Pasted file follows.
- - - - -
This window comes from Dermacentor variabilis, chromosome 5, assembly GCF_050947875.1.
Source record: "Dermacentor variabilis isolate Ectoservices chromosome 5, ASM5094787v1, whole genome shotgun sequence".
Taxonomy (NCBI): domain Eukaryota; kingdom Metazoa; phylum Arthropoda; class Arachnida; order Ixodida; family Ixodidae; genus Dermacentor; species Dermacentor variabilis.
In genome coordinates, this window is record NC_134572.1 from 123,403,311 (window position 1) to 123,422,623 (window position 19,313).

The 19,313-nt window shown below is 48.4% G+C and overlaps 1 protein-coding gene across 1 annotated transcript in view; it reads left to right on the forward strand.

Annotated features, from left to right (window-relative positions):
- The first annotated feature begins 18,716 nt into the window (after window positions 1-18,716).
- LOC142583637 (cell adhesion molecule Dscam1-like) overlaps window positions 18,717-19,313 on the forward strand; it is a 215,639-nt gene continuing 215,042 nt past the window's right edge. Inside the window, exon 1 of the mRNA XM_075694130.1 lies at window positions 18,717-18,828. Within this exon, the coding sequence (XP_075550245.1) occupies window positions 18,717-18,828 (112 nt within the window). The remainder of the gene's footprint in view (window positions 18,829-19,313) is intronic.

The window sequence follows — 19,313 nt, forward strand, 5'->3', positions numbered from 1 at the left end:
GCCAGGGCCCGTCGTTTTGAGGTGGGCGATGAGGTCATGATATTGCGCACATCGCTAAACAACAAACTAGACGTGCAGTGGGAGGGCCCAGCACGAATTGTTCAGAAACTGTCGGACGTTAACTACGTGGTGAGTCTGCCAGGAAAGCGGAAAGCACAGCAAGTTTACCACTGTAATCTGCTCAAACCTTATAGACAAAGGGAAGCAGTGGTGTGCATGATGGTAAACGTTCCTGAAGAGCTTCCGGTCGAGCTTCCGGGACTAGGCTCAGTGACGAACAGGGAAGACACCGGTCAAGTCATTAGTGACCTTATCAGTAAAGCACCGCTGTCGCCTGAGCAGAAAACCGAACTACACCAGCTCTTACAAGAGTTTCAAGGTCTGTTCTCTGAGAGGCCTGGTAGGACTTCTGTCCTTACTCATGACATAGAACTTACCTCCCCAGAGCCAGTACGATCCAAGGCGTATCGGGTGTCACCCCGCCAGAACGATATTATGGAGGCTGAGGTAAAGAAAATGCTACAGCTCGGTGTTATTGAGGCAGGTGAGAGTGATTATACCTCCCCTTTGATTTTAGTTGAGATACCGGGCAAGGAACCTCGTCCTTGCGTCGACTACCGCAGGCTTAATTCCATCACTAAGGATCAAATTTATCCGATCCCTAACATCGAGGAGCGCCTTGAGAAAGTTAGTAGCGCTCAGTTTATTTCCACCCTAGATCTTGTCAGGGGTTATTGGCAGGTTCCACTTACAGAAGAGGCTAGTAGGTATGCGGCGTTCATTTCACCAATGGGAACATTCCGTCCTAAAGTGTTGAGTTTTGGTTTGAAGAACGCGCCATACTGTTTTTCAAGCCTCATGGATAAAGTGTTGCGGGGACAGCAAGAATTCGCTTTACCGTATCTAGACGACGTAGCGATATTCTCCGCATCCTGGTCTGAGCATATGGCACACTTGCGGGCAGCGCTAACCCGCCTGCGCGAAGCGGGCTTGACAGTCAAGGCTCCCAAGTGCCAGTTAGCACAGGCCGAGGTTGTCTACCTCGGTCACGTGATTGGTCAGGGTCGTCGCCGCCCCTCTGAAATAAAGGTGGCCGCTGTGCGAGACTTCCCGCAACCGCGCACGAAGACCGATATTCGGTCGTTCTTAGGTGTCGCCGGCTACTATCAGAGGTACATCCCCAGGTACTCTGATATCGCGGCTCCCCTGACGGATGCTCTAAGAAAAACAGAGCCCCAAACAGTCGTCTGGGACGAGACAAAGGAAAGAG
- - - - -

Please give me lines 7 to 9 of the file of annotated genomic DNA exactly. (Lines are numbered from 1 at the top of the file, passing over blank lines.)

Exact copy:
- The first annotated feature begins 18,716 nt into the window (after window positions 1-18,716).
- LOC142583637 (cell adhesion molecule Dscam1-like) overlaps window positions 18,717-19,313 on the forward strand; it is a 215,639-nt gene continuing 215,042 nt past the window's right edge. Inside the window, exon 1 of the mRNA XM_075694130.1 lies at window positions 18,717-18,828. Within this exon, the coding sequence (XP_075550245.1) occupies window positions 18,717-18,828 (112 nt within the window). The remainder of the gene's footprint in view (window positions 18,829-19,313) is intronic.

The window sequence follows — 19,313 nt, forward strand, 5'->3', positions numbered from 1 at the left end: